Lundin grinned and shrugged. “Well, a winemaker’s gotta do—”
“What a winemaker’s gotta do,” Larry finished.
The others chuckled. Ray furtively surveyed the faces around the table.
These meetings are the best thing to happen to this parish since I arrived here. Even Domenico seems lighthearted and relaxed. I’d love to extend this, or at least the spirit of it, to the rest of the flock…but I suppose I should think about what makes it such a good thing first. It’s not just the free wine and cheese, for sure.
We can talk about justice some other evening.
“Why does this work so well?” he said. It grabbed the others’ attention as swiftly and definitely as a fire alarm.
“What do you mean, Father?” Rowenna said.
Monti eyed Ray dubiously.
Ray grinned and swept a hand around the table. “Look at us. We’ve been convening every Monday and Thursday evening, with very few exceptions, for a whole year—to discuss Catholic theology and ethics. Ultra-serious subjects, the sort that people associate with old men in cassocks poring over even older books and arguing about the meanings of words in languages nobody speaks any more. But I’ve been having a blast, and from the looks of the rest of you I’m not the only one. So why?”
He panned the faces of the group. All appeared flustered by the question, but for one.
“Can you tell us, Fountain?”
The others immediately turned toward the young futa.
She nodded. “There is love here.”
A profound silence descended upon the gathering.
Yes, of course.
“Would anyone care to offer another opinion?” Ray murmured after a few seconds.
“No…” Holly said. “That’s it.”
“Agreed,” Rachel said.
“On the button,” Rowenna said.
“Hey!” Lundin said. “What about the wine?”
The gathering laughed joyously.
That little group – six laymen and two priests – had bonded through love of a completely asexual variety. The Greeks called it αγάπη. It gave the group a power of concentration and penetration they hadn’t previously possessed. (You’ll need to read the novel to learn the rest.)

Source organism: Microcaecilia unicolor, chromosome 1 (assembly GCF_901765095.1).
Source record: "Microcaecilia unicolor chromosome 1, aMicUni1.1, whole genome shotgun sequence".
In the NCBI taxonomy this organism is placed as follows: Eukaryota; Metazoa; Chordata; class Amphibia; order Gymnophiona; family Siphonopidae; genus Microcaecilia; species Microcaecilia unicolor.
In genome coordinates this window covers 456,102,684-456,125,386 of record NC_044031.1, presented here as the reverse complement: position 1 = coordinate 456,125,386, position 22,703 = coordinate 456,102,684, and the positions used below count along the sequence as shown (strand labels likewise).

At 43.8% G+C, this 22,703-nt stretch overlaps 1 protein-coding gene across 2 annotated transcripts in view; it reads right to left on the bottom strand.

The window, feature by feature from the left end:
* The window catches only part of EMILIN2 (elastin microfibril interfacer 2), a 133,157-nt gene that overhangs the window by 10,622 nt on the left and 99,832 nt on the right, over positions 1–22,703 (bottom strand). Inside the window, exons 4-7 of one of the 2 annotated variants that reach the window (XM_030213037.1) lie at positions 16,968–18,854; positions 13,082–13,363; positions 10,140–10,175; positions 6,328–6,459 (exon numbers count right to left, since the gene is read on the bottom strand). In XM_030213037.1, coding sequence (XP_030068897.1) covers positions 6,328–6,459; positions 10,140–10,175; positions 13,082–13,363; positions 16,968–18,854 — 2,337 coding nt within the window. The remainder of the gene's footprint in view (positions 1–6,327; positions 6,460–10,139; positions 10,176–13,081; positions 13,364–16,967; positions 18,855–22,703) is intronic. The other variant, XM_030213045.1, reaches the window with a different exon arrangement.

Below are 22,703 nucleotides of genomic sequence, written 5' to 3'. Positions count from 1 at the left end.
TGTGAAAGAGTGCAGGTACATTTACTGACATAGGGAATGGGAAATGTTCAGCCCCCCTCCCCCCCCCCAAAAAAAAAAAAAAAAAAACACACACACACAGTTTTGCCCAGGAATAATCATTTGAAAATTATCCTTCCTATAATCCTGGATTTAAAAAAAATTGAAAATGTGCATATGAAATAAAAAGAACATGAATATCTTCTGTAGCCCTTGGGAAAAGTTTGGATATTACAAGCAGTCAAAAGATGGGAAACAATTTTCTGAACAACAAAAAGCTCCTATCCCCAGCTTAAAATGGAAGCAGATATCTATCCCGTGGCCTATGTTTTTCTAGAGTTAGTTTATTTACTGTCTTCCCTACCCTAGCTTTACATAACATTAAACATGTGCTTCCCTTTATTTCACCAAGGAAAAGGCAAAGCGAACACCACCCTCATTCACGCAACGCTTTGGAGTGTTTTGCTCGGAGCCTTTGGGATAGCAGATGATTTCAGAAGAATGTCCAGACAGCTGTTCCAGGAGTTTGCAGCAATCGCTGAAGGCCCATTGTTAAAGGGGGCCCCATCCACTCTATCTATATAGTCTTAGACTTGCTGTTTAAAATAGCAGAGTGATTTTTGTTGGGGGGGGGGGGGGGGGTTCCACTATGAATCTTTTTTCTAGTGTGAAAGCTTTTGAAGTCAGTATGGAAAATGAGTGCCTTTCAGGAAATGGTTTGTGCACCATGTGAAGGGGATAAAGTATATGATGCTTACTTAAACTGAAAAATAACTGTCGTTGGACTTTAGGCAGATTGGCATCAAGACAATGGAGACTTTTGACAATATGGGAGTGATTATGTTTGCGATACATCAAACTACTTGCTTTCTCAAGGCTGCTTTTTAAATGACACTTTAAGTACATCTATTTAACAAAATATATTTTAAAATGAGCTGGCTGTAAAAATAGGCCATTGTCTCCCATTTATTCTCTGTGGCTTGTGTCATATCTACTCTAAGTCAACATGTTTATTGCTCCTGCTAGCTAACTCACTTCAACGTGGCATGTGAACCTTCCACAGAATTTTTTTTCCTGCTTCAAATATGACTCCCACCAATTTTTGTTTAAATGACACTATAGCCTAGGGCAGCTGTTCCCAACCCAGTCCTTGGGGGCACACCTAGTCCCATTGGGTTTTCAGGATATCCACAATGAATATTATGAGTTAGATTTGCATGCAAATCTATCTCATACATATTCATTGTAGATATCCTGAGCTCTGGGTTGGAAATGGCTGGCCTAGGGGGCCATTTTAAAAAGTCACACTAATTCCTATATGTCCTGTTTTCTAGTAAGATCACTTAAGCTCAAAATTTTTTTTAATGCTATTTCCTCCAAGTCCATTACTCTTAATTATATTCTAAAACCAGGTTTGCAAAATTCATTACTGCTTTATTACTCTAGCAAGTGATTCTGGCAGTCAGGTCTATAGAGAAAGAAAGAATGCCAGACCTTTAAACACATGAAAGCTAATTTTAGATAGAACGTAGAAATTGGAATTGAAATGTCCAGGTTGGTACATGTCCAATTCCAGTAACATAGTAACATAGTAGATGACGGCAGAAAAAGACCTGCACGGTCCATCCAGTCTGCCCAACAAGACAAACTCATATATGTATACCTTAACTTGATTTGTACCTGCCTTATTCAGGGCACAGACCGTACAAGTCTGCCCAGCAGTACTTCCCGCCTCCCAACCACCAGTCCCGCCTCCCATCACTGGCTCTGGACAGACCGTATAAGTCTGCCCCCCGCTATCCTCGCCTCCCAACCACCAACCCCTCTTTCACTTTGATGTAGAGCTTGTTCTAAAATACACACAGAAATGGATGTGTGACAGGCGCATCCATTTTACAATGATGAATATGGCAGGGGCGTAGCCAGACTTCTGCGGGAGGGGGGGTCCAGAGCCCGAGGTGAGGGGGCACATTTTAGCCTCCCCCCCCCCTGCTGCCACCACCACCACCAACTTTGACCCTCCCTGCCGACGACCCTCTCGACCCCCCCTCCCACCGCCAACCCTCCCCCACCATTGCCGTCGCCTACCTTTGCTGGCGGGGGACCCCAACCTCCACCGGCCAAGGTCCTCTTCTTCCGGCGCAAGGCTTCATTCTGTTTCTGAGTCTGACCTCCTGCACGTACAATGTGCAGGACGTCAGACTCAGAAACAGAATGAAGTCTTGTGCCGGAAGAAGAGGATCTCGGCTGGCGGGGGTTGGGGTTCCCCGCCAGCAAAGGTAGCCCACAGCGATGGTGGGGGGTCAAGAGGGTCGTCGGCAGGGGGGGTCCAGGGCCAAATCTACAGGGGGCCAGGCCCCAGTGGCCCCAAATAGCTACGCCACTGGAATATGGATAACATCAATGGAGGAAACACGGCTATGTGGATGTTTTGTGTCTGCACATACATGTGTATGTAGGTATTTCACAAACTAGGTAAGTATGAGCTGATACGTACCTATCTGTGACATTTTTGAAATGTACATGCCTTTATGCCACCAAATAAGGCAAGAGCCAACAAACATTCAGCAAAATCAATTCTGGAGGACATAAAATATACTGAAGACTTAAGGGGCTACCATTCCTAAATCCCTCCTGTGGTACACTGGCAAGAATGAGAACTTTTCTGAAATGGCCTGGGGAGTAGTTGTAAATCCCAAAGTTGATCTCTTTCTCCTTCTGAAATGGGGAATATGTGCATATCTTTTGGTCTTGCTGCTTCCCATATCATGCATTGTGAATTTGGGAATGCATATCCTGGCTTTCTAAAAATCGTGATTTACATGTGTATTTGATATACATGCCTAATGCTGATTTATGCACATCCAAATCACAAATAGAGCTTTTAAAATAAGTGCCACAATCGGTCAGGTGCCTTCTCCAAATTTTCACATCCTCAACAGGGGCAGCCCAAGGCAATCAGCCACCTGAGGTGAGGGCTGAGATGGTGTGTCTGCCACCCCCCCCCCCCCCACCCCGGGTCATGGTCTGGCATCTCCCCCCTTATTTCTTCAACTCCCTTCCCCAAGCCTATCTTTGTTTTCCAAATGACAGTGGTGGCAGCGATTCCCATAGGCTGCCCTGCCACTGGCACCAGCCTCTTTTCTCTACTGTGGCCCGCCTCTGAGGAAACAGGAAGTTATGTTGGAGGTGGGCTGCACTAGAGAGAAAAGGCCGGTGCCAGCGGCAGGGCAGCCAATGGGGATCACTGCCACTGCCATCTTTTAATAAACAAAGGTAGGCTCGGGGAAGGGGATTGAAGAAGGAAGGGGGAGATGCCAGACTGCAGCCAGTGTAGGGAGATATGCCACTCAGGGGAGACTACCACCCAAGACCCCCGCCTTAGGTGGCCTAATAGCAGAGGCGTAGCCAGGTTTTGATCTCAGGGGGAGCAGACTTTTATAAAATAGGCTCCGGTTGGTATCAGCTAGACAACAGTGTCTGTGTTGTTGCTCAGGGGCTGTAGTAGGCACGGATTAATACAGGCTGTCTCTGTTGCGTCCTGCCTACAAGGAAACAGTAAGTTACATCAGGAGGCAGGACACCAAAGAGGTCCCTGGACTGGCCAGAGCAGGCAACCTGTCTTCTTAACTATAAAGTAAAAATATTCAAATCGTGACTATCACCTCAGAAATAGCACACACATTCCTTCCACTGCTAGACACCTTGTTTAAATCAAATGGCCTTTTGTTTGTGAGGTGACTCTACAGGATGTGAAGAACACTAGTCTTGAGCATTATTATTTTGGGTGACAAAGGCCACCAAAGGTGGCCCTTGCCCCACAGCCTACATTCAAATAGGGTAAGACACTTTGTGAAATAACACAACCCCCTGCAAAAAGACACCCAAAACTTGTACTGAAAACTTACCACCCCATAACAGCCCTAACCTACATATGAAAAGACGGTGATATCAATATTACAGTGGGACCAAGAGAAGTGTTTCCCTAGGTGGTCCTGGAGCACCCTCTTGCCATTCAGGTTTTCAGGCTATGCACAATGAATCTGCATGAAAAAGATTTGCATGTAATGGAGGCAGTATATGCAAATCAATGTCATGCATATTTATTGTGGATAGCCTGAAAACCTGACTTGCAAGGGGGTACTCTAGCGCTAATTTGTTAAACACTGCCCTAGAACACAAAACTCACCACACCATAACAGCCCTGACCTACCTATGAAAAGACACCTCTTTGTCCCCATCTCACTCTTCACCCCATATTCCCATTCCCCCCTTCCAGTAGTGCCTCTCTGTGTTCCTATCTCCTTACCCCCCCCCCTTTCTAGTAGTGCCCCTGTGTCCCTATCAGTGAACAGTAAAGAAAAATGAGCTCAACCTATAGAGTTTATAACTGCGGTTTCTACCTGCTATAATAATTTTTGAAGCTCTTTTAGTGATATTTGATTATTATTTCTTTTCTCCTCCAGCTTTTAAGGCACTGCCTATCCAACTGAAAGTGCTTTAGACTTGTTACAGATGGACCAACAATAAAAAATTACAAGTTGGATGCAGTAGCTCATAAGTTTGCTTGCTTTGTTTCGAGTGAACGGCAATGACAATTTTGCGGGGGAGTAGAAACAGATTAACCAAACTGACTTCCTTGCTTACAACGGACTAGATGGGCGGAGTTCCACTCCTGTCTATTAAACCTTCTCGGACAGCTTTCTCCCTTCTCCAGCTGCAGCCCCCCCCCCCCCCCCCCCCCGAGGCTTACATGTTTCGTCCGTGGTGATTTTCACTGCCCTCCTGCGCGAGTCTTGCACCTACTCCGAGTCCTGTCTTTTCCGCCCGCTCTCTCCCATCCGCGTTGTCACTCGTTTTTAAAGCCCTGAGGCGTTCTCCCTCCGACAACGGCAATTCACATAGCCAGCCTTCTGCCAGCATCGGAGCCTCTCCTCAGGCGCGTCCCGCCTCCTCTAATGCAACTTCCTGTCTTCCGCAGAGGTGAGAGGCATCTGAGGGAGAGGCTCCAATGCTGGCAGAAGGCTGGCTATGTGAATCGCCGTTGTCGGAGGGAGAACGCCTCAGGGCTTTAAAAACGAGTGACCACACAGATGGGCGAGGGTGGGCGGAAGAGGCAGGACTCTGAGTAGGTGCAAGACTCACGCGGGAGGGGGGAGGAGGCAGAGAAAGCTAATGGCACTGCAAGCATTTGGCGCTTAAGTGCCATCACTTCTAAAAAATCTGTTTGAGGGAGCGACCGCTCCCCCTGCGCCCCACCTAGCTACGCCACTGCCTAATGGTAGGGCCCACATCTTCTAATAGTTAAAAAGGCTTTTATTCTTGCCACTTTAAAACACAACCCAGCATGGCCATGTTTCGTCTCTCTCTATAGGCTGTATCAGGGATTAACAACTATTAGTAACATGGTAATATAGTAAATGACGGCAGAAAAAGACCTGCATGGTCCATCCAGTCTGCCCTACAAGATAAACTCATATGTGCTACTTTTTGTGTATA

When Frank Herbert addressed love in his great novel The Dragon in the Sea, he was curiously inarticulate:
“How’s Joe?” Sparrow spoke without turning.
Saw my reflection in the dive-board glass, thought Ramsey. Nothing escapes him.
“He’s going to be all right,” said Ramsey. “His vein-counter shows negative absorption. He may lose a little hair, be nauseated for a while undoubtedly.”
“We ought to set him into Charleston,” said Sparrow. “The vein-counter doesn’t tell you what’s happening in the bone marrow. Not until it’s too late.”
“All the signs are good,” said Ramsey. “Calcium leaching out and being replaced by non-hot. Sulphate’s negative. He’s going to be okay.”
“Sure, Johnny. It’s just that I’ve sailed with him for a long time. I’d hate to lose him.”
“He knows it, Skipper.”
Sparrow turned, smiled, a strangely plaintive gesture. “I guess he does at that.”
And Ramsey thought: You can’t tell a man you love him — not if you’re a man. That’s a problem, too. We don’t have the right word — the one that leaves out sex.
But you can. You can tell a woman, too. It may take a modicum of courage, but it can be done. And we need to do it—first to feel it, of course. But we need to do it, as well.
Today is Memorial Day, when we remember and honor our war dead. Many of those men died, not for “their country,” nor for any abstract cause such as freedom or justice, but for their buddies: fellow soldiers who had taken a bullet and were lying on a battlefield, vulnerable to further damage, in desperate need of retrieval and medical help. Never imagine that anything less than love – “the brotherhood of fighting men,” to steal a phrase from Gordon Dickson – could move a man to court his own death for the sake of a comrade in arms.
Love may not be the answer to all the troubles of Mankind. But we could use a lot more of it. It would be a huge error to discount it.
Have a nice evening.